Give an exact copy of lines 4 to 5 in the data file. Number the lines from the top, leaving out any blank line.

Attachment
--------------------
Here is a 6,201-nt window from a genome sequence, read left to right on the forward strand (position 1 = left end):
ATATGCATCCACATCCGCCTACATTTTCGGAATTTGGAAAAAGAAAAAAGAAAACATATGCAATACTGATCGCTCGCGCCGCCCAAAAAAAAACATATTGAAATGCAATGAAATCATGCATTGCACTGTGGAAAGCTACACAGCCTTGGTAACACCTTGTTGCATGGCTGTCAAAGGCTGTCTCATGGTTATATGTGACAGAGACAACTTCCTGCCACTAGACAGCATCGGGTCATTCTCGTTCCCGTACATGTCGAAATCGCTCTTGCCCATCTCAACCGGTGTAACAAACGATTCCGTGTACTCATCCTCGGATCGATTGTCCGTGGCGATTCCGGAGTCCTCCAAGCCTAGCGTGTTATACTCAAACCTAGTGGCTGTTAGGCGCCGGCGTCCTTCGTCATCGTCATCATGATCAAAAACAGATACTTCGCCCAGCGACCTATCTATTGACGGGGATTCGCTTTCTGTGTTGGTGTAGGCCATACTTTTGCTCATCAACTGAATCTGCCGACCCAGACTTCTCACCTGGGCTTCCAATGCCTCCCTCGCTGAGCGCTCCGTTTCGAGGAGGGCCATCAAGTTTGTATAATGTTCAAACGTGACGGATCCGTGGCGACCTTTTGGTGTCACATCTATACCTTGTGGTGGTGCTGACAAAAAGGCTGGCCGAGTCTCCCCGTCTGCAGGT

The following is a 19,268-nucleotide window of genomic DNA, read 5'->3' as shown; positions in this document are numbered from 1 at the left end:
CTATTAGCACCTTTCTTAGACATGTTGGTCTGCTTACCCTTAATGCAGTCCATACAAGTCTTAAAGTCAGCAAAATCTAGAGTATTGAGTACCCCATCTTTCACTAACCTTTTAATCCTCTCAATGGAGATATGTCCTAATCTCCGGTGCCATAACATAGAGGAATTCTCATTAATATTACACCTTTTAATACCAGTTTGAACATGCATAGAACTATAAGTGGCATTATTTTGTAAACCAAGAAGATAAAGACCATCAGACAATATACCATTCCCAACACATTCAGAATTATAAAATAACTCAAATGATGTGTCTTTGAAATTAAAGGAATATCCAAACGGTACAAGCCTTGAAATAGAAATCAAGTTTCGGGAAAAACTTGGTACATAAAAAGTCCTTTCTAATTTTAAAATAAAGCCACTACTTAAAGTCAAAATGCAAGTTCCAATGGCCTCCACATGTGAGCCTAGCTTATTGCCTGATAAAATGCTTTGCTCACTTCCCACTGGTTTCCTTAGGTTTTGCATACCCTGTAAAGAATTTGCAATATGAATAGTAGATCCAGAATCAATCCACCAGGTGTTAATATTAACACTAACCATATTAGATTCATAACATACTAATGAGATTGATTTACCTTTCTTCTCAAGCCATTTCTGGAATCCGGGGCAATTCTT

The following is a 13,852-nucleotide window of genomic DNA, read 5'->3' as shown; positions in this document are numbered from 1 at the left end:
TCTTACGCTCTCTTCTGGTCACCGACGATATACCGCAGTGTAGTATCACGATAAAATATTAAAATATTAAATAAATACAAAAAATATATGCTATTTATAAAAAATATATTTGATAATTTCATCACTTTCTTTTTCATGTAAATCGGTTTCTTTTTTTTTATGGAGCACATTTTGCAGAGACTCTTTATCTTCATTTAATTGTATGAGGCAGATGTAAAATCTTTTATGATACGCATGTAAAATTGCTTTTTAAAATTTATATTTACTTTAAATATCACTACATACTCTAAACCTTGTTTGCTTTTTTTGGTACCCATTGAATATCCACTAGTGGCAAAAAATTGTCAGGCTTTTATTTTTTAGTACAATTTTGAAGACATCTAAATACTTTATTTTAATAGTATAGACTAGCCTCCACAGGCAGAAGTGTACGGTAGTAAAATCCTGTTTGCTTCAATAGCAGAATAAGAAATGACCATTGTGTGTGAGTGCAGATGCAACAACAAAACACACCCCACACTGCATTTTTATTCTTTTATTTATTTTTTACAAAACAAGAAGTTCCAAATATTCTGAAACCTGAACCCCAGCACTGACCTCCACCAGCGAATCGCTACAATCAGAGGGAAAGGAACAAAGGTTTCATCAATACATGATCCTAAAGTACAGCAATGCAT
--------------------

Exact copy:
CTATTAGCACCTTTCTTAGACATGTTGGTCTGCTTACCCTTAATGCAGTCCATACAAGTCTTAAAGTCAGCAAAATCTAGAGTATTGAGTACCCCATCTTTCACTAACCTTTTAATCCTCTCAATGGAGATATGTCCTAATCTCCGGTGCCATAACATAGAGGAATTCTCATTAATATTACACCTTTTAATACCAGTTTGAACATGCATAGAACTATAAGTGGCATTATTTTGTAAACCAAGAAGATAAAGACCATCAGACAATATACCATTCCCAACACATTCAGAATTATAAAATAACTCAAATGATGTGTCTTTGAAATTAAAGGAATATCCAAACGGTACAAGCCTTGAAATAGAAATCAAGTTTCGGGAAAAACTTGGTACATAAAAAGTCCTTTCTAATTTTAAAATAAAGCCACTACTTAAAGTCAAAATGCAAGTTCCAATGGCCTCCACATGTGAGCCTAGCTTATTGCCTGATAAAATGCTTTGCTCACTTCCCACTGGTTTCCTTAGGTTTTGCATACCCTGTAAAGAATTTGCAATATGAATAGTAGATCCAGAATCAATCCACCAGGTGTTAATATTAACACTAACCATATTAGATTCATAACATACTAATGAGATTGATTTACCTTTCTTCTCAAGCCATTTCTGGAATCCGGGGCAATTCTT

The following is a 13,852-nucleotide window of genomic DNA, read 5'->3' as shown; positions in this document are numbered from 1 at the left end: